Tokyo Olympics Officials Attempt to Rally After Public Urges Further Postponement
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Tokyo Olympics Officials Attempt to Rally After Public Urges Further Postponement

By Elizabeth Gibson for The J-Pop Exchange

More rumors regarding the cancellation of the Tokyo Olympics swirled around this past week, but IOC (International Olympic Committee) President Thomas Bach and local organizers are holding their ground, claiming the postponed Olympics are still very much on for this year.

Now set to open July 23, the Tokyo Games had been postponed 10 months ago at the beginning of the coronavirus pandemic, and now the event might be in trouble once again.

In a statement, the local organizing committee said the Olympics are still going forward and has the support of Prime Minister Yoshihide Suga.

“In the last couple of days, we had consultation calls with the International Federations and the National Olympic Committees,” Bach said. “All of them are fully united and committed; all 206 National Olympic Committees, all the International Federations, and the athletes are standing behind these Olympic Games. We see the same commitment on the Japanese side with the Japanese government, the Organising Committee, and the Japanese Olympic Committee.”

Several reports of cancellation began to surface this month when the Japanese government put Tokyo and other prefectures under a state of emergency order to counter a surge of rising COVID-19 cases. Despite this, Bach said there’s no question on whether the Tokyo Olympics will ultimately be canceled. He also said there is “no Plan B.”

“So there is speculation about cancellation…” Bach said. “We are not speculating on whether the Games are taking place. We are working on how the Games will take place.”

Japan has reported fewer than 5,000 deaths from the coronavirus and has reportedly handled the virus better than most countries. However, the surge of cases has not tapered off in Tokyo, a sprawling metropolitan with a population of 35 million.

Public opinion in Japan has also turned against the Games with 80 percent in several polls saying they should be postponed again or canceled. The polls were conducted by the Japanese news agency Kyodo and TBS — the Tokyo Broadcasting System.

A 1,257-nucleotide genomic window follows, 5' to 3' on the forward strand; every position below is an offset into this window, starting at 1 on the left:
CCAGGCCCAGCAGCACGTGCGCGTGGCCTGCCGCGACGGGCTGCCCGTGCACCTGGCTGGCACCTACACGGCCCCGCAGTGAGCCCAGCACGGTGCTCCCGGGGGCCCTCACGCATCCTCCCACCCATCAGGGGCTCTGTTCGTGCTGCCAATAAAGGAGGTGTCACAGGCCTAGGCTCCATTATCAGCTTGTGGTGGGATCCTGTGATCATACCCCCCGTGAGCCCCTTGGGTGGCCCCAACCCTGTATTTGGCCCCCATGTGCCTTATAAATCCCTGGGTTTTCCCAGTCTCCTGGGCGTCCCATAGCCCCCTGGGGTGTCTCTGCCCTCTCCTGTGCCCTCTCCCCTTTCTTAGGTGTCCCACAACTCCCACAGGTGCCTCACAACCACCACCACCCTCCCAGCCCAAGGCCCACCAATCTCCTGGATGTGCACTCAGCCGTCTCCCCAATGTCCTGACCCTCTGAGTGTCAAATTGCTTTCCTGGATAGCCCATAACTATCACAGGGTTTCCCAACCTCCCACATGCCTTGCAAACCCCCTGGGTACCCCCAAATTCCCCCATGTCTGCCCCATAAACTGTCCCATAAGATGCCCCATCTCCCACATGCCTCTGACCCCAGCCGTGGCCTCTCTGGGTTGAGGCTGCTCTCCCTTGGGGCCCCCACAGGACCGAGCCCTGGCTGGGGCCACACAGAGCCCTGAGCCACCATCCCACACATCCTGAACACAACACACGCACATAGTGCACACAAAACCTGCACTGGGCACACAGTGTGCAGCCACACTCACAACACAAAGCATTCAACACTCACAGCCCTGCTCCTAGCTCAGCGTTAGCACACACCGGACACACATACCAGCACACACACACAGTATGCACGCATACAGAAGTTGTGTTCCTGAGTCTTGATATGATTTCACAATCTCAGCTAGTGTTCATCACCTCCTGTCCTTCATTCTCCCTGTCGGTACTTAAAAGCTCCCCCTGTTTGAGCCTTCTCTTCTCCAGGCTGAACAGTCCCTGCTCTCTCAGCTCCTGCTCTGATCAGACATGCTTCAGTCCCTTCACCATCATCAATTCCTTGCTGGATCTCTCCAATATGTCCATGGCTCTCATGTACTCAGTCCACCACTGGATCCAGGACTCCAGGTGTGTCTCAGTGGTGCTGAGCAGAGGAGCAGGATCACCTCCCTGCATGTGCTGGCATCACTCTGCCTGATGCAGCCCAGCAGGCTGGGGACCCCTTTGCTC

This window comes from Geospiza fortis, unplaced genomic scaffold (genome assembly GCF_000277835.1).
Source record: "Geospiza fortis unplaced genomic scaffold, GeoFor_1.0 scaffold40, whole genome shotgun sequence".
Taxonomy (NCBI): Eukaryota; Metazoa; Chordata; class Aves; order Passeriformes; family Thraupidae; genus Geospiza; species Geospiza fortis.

‘Playbook’ rules for Tokyo Olympics safety includes less cheering, hugging, outings

The IOC released a “playbook” for staff, athletes, guests, judges, and media who will be attending the Olympic and Paralympic Games, now set for July 23 and August 24 respectively.

Some guidelines include “support athletes by clapping and not singing or chanting,” “wear facemasks at all times,” and “avoid physical contact, including hugs and handshakes.”

The playbook — which is just the start, as the next version is due in April — also tells visitors to not visit tourist areas, shops, restaurants, bars, or gyms.

Japan sponsors suspend ads as uncertainty of Olympics grows

Some Olympics sponsors are starting to scale back ad campaigns and marketing events amidst public concern over a new wave of COVID-19.

Additionally, some firms including Canon and Japan Airlines are concerned that organizers have not shared contingency plans if a cancellation were to happen.

Though Japan has contained the spread of the virus better than most places in the world, hospitals are still besieged by patients who have the virus, and the government has advised the public to stay indoors as much as possible.

The IOC’s top-tier global sponsors — an exclusive list of 14 companies including Coca-Cola Co. and Visa Inc. — pay well over $1 billion every four years to be associated with the games. Those agreements tend to span multiple Olympics, whereas local sponsors are in it just for this event.

Tokyo Olympics' chief organizer condemned for sexist remarks

Criticism of former Japanese prime minister Yoshiro Mori continues to mount after he complained that women speak for too long in meetings.

The 83-year-old has since apologized but refused to resign. He attempted to justify his comments by explaining he doesn't “speak to women much.”

Olympic medallists, Japanese sports officials, and volunteers have lined up to condemn Mori, while Tokyo's governor, Yuriko Koike, was stunned by the remarks.

“The mission of the metropolis and the organizing committee is to prepare for a safe and secure Games, and we are facing a major issue,” said Koike, who governs as the city's first female governor. “I myself was struck speechless by his comments, which should not have been made.”

The gaffe is the latest headache for organizers already battling public concern about the already-postponed Games.


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